On top of the $130 billion left unspent when the window closed on June 30, lawmakers’ proposal would provide an additional $60 billion to the pot of funding. The HEALS Act would mandate that only firms with fewer than 300 employees are able to qualify, amid criticism that larger firms took advantage of the program when it was first brought to fruition in March. To be eligible for a loan, firms must prove that their gross revenue has fallen by at least 50 percent.

The HEALS Act would also create a new tranche of loans available for firms in low-income communities. Those businesses would be able to apply for a loan maturing in 20 years that would offer up to two times their annual revenue, or a maximum of $10 million, according to a summary text provided by Sen. Marco Rubio, a Republican from Florida, who chairs the Small Business and Entrepreneurship committee. Businesses with up to 500 employees whose revenues have fallen by at least 50 percent this year would be eligible.

4. Tax credits

The HEALS Act acknowledges President Trump’s push for tax credits that could incentivize consumer spending and hiring. The bill would boost the employee retention tax credit (ERTC), an added measure that could increase your job security in the months ahead. It would also establish a 100 percent deduction on businesses who pay for their employees to eat out during the pandemic.

5. Gives states, municipalities more flexibility over federal funding

States and municipalities have been hit hard during the coronavirus pandemic, as unemployment and health care costs soar at a time when retail tax revenues have fallen. Economists have warned that these funding shortfalls could weigh on the rebound from the pandemic.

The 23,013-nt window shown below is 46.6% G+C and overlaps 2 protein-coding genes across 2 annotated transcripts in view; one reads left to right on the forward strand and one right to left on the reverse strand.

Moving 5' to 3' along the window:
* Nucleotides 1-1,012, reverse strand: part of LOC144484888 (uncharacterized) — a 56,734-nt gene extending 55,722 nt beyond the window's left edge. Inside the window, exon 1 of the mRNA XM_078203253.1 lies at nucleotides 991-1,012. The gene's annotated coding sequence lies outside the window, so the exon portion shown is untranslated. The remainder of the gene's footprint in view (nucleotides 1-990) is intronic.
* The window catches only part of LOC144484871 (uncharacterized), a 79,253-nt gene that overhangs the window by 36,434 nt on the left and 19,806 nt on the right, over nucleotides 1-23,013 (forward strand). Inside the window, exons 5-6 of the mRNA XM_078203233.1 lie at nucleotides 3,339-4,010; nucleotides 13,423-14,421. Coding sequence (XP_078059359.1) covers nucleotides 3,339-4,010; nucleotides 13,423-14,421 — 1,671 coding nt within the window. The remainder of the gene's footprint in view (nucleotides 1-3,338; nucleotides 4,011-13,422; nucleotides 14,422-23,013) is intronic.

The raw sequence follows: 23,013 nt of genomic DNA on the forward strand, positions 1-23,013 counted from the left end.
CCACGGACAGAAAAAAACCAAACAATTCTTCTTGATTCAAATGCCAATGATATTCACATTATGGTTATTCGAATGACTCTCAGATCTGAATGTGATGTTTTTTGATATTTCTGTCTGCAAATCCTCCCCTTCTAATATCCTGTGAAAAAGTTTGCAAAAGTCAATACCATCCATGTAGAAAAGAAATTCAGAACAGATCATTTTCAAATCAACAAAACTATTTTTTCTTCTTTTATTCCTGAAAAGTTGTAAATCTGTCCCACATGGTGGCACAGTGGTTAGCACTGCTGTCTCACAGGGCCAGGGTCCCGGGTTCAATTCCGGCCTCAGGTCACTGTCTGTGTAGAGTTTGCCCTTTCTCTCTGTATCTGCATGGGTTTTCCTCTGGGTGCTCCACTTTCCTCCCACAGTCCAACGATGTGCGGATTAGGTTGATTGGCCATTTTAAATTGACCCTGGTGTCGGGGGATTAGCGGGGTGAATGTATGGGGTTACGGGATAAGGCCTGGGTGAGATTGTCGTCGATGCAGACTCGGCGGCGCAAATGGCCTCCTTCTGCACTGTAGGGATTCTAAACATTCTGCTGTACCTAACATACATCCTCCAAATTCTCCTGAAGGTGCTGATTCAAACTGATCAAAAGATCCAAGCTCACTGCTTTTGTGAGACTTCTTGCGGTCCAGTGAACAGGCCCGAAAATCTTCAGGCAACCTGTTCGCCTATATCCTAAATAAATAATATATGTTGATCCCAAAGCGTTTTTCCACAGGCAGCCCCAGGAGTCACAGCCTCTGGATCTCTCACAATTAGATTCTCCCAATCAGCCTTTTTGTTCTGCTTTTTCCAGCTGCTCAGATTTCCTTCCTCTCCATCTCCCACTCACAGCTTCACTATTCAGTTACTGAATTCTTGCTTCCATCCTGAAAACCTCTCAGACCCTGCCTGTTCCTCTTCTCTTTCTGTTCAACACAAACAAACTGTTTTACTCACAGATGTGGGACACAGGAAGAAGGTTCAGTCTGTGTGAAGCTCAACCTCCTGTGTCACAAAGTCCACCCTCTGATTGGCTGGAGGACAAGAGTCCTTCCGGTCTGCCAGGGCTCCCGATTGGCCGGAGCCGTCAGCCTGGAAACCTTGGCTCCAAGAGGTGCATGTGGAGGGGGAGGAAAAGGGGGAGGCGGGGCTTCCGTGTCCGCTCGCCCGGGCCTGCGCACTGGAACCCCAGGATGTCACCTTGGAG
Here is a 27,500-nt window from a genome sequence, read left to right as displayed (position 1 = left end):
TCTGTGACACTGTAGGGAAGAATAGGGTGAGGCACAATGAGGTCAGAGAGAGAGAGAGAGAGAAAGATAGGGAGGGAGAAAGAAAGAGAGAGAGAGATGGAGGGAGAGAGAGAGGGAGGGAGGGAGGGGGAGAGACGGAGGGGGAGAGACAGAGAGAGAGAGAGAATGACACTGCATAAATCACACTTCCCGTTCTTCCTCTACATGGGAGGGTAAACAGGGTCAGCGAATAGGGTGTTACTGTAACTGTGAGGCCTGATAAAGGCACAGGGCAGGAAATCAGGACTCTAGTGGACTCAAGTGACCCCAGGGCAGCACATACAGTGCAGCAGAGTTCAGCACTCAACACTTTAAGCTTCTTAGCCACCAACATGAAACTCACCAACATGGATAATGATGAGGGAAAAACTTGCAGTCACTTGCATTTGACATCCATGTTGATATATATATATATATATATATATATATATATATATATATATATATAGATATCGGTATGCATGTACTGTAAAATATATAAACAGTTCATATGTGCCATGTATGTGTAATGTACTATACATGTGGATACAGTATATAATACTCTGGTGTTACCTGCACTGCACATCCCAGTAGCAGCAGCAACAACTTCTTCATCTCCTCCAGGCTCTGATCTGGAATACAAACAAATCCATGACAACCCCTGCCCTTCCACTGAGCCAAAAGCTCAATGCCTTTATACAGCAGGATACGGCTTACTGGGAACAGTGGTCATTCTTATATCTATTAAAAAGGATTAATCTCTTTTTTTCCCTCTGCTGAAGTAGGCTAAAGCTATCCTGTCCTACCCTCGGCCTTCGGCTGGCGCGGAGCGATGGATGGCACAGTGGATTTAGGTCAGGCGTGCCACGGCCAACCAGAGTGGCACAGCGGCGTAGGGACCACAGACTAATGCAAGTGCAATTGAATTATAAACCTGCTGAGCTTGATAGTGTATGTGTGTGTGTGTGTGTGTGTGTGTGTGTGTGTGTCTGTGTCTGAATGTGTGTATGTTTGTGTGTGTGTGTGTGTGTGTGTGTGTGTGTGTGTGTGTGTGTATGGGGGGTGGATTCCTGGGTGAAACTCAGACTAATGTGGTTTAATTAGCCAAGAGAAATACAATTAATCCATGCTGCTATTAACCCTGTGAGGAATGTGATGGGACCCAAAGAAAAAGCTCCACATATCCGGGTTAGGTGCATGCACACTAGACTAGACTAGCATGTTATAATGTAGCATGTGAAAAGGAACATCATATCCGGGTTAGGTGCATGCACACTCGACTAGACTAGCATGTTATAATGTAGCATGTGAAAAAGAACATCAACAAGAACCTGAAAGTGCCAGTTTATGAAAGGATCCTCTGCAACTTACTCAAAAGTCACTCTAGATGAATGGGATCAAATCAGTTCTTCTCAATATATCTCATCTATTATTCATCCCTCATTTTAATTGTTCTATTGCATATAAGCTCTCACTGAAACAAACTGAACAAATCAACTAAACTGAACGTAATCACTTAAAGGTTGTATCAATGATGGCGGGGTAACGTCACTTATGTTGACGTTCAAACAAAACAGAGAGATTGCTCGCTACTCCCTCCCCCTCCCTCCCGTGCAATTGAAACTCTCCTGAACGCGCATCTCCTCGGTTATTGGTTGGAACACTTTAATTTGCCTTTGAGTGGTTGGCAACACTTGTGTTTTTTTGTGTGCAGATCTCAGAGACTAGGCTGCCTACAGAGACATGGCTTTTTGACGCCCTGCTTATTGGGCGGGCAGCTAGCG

The HEALS Act wouldn’t provide any additional funding for states and municipalities, but it would give these jurisdictions more flexibility in how they use an existing $150 billion pot of money established through the CARES Act. States could use it, for example, to cover revenue shortfalls, but only for ones that occurred in the 2019 fiscal year. They couldn’t use those funds to replenish “rainy day” savings or pension benefits and must distribute a quarter of coronavirus relief funds (CRF) down to counties and cities in need first.

But these provisions might not get past Democrats. The HEROES Act earmarked about $1 trillion in funds for these hard-hit corners of the country, and it could be a no-compromise part of their agenda.

“The bill’s [HEALS Act’s] failure to provide any aid to state and local governments is a glaring weakness,” says Thea Lee, president of the Economic Policy Institute. “This will mean drastic cuts to essential services like health care, education, and public safety right when people need them the most.”